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Reading the Bible in Black

By Ethan Shea

"Bible in Black Session 2 Photo"

On Feb. 8 and 15, Theology and Religious Studies Professor the Rev. Naomi Washington-Leapheart gave the Villanova community two exciting opportunities to partake in a guided reading of the Bible with Black ways of knowing and being in mind. The first session focused on passages from the Old Testament while the second analyzed excerpts of the New Testament. This talk was especially timely, as Villanova continues to celebrate Black History Month.

An important aspect of the discussion was the decentering of Biblical narratives. The Rev. Washington-Leapheart encouraged the audience to consider how characters placed on the outskirts of stories would have been impacted. To practice such a reading, it is necessary to acknowledge the baggage readers and the Bible itself carries. Even today, the Bible is used to push specific narratives that are tied to various political ideologies. Everyone reads texts from unique perspectives, and similarly, the Bible cannot be separated from its past, which the Rev. Washington-Leapheart points out can be problematic.

In addition to decentering, placing the Bible in conversation with current issues impacting Black communities across the globe, such as police brutality, is a critical feature of reading the Bible in Black.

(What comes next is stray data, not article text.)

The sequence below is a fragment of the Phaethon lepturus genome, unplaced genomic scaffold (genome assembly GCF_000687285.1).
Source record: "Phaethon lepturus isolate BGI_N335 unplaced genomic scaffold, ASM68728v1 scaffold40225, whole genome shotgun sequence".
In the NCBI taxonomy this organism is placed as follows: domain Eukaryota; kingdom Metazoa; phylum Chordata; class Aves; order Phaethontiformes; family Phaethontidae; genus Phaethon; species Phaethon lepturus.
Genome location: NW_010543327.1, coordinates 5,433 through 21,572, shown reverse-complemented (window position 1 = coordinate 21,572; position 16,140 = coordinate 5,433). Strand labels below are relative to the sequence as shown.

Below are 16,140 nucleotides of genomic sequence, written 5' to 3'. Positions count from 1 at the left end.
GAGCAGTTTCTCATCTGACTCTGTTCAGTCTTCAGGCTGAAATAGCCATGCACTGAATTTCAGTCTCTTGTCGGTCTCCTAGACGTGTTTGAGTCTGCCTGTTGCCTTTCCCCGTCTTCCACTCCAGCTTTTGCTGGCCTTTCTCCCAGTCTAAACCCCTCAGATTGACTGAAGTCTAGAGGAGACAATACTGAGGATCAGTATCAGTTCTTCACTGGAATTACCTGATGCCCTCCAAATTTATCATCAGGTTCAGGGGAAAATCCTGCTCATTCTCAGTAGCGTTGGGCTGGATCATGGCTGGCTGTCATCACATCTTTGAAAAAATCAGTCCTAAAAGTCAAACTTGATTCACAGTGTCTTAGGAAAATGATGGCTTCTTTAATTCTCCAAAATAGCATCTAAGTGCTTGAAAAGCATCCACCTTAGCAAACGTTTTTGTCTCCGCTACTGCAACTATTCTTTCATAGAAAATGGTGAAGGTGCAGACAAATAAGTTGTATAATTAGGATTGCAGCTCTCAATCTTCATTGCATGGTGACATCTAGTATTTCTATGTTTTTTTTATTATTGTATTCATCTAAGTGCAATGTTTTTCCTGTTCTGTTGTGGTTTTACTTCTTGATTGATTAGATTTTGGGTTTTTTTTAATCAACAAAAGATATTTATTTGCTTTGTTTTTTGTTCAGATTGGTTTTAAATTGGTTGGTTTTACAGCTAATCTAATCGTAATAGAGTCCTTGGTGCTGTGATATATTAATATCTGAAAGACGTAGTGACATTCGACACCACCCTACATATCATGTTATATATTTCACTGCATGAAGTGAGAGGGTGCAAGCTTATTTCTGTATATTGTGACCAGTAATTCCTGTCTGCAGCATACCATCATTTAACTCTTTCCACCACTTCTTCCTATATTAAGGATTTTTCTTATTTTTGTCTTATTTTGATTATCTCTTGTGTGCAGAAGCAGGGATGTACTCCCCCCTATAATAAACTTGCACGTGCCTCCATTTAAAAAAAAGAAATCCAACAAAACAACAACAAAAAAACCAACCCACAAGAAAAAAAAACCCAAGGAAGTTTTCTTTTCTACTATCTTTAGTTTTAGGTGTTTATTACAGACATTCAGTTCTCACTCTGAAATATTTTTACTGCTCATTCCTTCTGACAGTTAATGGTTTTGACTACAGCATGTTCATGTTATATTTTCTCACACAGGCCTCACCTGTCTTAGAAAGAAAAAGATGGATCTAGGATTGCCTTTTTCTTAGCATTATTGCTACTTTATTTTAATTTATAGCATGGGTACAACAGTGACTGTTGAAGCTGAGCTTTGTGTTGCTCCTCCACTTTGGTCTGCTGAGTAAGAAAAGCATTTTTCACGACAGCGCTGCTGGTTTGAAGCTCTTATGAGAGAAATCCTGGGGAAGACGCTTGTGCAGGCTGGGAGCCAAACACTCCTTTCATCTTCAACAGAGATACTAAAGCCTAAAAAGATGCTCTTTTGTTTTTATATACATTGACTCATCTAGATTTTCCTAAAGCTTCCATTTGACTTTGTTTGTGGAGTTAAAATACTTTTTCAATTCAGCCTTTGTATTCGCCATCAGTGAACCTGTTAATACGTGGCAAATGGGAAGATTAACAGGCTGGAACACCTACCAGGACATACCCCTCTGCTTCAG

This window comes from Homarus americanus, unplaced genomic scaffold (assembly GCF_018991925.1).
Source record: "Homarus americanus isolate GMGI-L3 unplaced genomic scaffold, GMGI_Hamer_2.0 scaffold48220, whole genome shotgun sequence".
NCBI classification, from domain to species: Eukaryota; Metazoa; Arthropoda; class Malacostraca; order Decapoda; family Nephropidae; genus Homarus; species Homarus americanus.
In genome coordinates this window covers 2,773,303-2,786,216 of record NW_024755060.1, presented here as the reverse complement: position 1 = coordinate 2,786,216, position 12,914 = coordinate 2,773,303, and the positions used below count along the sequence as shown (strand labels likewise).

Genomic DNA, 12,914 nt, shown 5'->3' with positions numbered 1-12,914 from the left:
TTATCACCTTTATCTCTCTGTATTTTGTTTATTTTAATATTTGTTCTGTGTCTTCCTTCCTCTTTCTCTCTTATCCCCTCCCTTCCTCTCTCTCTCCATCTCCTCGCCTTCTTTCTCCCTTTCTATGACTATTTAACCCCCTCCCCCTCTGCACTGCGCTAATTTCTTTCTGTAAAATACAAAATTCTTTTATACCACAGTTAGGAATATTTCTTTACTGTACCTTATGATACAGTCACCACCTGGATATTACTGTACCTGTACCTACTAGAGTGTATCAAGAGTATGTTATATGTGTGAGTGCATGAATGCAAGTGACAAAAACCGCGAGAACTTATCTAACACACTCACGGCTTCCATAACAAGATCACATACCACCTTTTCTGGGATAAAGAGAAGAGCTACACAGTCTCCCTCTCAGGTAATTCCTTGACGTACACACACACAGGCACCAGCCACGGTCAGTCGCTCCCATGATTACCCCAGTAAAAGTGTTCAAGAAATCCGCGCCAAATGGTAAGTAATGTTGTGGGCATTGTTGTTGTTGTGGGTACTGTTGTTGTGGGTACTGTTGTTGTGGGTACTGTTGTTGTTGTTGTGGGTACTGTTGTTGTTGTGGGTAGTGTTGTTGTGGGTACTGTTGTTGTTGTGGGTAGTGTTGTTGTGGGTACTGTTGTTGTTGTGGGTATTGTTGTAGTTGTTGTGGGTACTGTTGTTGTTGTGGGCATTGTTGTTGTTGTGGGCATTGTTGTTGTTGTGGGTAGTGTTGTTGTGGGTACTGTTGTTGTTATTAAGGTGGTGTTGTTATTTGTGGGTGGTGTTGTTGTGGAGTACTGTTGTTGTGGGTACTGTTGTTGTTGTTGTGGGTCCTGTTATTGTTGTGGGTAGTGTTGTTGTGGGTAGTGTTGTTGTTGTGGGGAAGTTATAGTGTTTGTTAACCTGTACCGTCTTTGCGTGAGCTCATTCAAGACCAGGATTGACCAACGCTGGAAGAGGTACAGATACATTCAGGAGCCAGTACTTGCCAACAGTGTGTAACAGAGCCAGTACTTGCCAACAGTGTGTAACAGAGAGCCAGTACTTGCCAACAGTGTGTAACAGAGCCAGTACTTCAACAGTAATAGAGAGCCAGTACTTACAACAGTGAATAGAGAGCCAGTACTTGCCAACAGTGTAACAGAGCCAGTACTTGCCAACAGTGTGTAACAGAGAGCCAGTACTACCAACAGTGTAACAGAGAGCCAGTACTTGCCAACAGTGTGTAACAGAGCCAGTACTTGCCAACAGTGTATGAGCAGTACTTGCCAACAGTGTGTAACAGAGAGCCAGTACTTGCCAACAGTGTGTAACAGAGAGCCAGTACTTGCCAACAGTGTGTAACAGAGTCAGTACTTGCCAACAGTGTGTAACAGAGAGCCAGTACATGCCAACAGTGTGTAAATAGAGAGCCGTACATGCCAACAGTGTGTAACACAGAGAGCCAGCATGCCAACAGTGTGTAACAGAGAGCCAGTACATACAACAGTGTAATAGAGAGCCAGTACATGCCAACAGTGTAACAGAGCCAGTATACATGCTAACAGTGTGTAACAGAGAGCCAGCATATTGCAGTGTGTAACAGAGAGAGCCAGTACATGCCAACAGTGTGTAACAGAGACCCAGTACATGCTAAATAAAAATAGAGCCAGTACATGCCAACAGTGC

"Bible in Black Session 2 Image"A specific moment of close reading that stood out to me involved Genesis 15:18-21. In these verses, the Lord gives Abram land that belongs to the Kenites, Kenizzites, and Kadmonites among many other groups. Rather than rejoicing about Abram’s acquisition, Rev. Washington-Leapheart led the crowd to consider the plight of the Kenites, Kenizzites, and Kadmonites. Would they have seen this gift from the Lord as a blessing? By reframing the way we read the Bible, the narrative that has been established through years of social and cultural immersion can be flipped.

Falvey is glad to have had the opportunity to host such an insightful conversation. Both installments of these talks will soon be available to view on both Falvey Library and Villanova University’s YouTube channels.

Part I:

Part II:

Headshot of Ethan SheaEthan Shea is a first-year English Graduate Student at Villanova University and Graduate Assistant at Falvey Memorial Library.



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Last Modified: February 24, 2022

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